Reviews

One Page Publishing Profits Review

Review: One Page Publishing Profits

One Page Publishing Profits is a new self-publishing guide from my colleague Amy Harrop.

Amy is a successful author herself and the publisher of many guides and software products for authors. She was kind enough to allow me reviewer access, so here’s what I found…

As the name suggests, One Page Publishing Profits is a guide to researching, writing and publishing one-page products that can be sold for profit or used for various other purposes.

The main guide is a 66-page PDF. As with all of Amy’s publications, this is well written and attractively presented. It is illustrated with screen captures where appropriate.

Amy starts by explaining what ‘one pagers’ are. The main types she covers are cheatsheets (like the example below, taken from the manual), tip sheets and checklists. She then goes on to explain the benefits of producing them.

Cheat sheet example

You can attempt to sell one-page products directly, but Amy emphasizes that they can serve many other purposes as well. A popular one is to provide an incentive for people to sign up to your mailing list. Once you have a list of people interested in a particular subject, you can of course email them offers for your own (paid-for) books and products and those you are an affiliate for.

One Page Publishing Profits sets out lots of other potential uses for one-pagers as well, including supplementary products to accompany a book or ebook. For example, Amazon don’t provide any contact details for people who buy your books or ebooks, but if you advertise a free one-pager in the book many buyers may sign up to get their hands on it. This will work for fiction writers as well as non-fiction, incidentally.

The main part of the manual sets out a six-step method for producing your one-pagers. The steps are as follows:

  1. Select Hot and In-Demand Topics
  2. Grab Your One-Pager Content
  3. Formatting Your One-Pager
  4. Monetizing, Publishing and Selling Your One-Pager
  5. Promoting Your One Page Content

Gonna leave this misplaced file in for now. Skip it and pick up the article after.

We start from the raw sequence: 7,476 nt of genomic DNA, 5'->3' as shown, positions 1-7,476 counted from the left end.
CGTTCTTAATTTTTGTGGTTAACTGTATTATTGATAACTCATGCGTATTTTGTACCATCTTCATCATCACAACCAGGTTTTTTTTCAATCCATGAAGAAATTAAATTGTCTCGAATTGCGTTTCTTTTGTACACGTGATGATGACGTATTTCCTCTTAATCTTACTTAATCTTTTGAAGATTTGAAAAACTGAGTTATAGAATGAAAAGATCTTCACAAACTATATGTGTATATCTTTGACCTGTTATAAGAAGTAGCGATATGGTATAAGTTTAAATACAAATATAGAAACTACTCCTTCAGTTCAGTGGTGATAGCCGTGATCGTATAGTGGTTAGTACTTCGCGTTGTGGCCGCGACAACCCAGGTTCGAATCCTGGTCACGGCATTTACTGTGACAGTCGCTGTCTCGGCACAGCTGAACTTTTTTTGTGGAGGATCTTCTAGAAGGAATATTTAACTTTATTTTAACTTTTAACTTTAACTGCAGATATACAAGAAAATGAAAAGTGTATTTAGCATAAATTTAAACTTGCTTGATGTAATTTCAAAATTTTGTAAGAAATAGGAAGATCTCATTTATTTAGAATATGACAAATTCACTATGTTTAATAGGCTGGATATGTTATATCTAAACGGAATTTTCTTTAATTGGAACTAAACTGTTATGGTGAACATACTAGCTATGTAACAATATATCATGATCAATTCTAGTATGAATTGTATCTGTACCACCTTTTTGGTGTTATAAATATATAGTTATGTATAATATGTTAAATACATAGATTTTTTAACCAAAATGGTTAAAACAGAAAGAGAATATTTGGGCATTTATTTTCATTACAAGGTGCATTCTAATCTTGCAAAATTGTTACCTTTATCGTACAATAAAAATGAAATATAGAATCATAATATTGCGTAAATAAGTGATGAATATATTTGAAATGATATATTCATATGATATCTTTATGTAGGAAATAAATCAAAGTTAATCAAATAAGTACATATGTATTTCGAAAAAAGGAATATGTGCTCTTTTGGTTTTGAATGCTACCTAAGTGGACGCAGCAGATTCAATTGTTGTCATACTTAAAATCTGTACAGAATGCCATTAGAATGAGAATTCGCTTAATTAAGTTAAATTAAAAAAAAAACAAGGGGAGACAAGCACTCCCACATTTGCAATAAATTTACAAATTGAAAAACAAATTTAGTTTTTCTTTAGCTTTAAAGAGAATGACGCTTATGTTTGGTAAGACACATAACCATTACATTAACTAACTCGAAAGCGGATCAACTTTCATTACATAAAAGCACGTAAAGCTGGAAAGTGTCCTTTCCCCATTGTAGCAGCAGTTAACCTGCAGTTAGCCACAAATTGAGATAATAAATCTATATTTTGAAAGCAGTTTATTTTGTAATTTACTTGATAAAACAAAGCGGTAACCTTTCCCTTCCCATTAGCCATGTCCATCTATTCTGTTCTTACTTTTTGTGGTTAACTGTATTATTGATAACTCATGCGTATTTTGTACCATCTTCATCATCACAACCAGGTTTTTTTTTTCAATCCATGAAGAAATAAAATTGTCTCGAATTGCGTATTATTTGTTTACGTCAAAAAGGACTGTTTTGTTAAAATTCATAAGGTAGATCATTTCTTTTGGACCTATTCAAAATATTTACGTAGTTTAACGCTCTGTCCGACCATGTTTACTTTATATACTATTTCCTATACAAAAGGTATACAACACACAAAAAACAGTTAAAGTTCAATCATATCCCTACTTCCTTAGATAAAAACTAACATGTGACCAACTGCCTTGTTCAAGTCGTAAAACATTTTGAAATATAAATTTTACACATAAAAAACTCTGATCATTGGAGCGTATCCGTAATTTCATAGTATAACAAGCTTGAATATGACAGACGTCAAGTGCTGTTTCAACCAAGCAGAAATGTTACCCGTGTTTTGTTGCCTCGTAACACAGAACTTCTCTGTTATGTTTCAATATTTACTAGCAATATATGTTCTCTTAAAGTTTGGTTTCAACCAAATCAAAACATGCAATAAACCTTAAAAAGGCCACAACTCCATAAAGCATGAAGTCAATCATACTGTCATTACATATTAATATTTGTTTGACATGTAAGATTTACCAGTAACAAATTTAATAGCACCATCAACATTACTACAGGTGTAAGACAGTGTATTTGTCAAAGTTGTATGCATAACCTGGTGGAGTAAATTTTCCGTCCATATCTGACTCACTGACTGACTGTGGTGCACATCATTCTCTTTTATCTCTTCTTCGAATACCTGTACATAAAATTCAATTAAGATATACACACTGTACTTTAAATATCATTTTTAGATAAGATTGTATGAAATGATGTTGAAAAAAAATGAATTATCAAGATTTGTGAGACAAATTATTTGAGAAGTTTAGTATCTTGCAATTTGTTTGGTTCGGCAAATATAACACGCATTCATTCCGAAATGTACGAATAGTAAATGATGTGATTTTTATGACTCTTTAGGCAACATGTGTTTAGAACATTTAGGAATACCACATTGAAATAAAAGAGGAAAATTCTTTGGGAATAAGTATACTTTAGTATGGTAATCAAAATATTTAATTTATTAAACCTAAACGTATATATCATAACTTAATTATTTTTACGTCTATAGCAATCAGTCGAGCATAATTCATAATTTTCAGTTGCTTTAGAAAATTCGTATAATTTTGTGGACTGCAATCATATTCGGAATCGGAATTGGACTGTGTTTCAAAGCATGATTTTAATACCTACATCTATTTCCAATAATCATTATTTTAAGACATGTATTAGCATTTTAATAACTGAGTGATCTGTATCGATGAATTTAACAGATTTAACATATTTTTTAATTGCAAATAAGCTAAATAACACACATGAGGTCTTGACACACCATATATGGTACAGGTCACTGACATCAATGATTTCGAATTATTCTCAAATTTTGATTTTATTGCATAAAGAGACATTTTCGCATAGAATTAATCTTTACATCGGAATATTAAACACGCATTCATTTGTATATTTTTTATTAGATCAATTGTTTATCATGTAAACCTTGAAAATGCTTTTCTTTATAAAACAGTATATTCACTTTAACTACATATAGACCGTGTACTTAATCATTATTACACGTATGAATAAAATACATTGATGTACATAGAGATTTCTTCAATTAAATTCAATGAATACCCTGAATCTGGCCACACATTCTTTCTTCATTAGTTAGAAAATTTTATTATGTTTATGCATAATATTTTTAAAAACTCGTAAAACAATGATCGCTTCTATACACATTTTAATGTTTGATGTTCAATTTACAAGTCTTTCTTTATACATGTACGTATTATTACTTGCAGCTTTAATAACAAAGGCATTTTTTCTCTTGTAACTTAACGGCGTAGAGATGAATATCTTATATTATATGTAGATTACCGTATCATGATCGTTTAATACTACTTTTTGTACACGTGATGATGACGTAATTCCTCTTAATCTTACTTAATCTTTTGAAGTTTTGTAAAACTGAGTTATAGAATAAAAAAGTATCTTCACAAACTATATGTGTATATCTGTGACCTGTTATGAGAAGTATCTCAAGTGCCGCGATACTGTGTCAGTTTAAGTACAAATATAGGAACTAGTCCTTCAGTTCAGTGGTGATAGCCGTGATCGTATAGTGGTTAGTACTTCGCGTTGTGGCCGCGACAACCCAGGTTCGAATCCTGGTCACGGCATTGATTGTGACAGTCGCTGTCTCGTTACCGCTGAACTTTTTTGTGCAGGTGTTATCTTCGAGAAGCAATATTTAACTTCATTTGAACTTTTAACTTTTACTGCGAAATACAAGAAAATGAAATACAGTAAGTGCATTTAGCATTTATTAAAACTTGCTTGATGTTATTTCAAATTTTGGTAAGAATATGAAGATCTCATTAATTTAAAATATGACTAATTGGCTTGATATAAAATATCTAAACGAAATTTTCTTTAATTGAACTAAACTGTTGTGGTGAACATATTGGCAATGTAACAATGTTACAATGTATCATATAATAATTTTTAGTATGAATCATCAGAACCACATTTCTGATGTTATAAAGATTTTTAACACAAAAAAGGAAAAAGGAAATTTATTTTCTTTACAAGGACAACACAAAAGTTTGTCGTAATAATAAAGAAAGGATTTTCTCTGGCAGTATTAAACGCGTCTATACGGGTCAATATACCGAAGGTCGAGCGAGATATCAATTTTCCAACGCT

6. Repurposing and Expanding Your Content

Although One Page Publishing Profits is quite concise, there is still plenty of useful, detailed information in it. In addition, there are links to many other related websites and resources, including some produced by Amy herself (a 16-page downloadable guide to setting up an Etsy store, on which you could sell printable copies of your one-pagers, for example).

As well as the main guide, there are various bonuses. I didn’t see these myself, but they include four over-the-shoulder videos covering the steps set out in the manual, a cheatsheet (of course!), a 19-page guide to generating more subscribers with your one-pagers, a press release template, and more.

Finally, although I’m not normally a big fan of upsells, one of Amy’s did catch my eye. It’s for software that will semi-automate the creation of your one-pagers. Amy says it will help you create cheatsheets in about five minutes. Additional training and templates are included. For the modest extra price, it is definitely worth considering.

In summary, One Page Publishing Profits is a comprehensive guide to writing, publishing and promoting one-pagers, and the many benefits of doing so. It is currently on a launch special offer, after which (as is Amy’s normal practice) the price will be rising by at least $10. If you are looking to build additional income streams for relatively little effort, in my view it is well worth a look.

If you have any comments or questions about One Page Publishing Profits, as always, please do post them below.

Save

Save

If you enjoyed this post, please share it on your own blog or social media:
Review: Writing Your Non-Fiction Book by Alex Gazzola

Review: Writing Your Non-Fiction Book by Alex Gazzola

Writing Your Non-Fiction Book is a new, low-cost Kindle e-book by my colleague Alex Gazzola. Alex is a UK-based author and writing teacher who runs the popular Mistakes Writers Make.blog

Alex was kind enough to send me a review copy of Writing Your Non-Fiction Book, so here’s what I found…

Writing Your Non-Fiction Book is a guide to writing a non-fiction book and getting it published by a traditional (print) publisher. With all the attention devoted to self-publishing on Kindle, CreateSpace, and so on, this approach can almost seem old-fashioned nowadays. Nonetheless, there is still a strong argument for seeking a conventional print publisher, not least for the support with the publishing process and the potentially better financial returns. Most of my own books have been traditionally published non-fiction.

Those who have read Alex’s other books such as 50 Mistakes Beginner Writers Make and 50 More Mistakes Beginner Writers Make won’t be surprised to hear that Writing Your Non-Fiction Book is exceptionally well written and presented. It takes you step by step through planning, writing and promoting your book.

Alex starts by discussing why you might want to write a non-fiction book and what to write about. There is good, sensible advice about building your reputation as an ‘expert’ in your chosen field first, e.g. by writing articles and getting them published in magazines.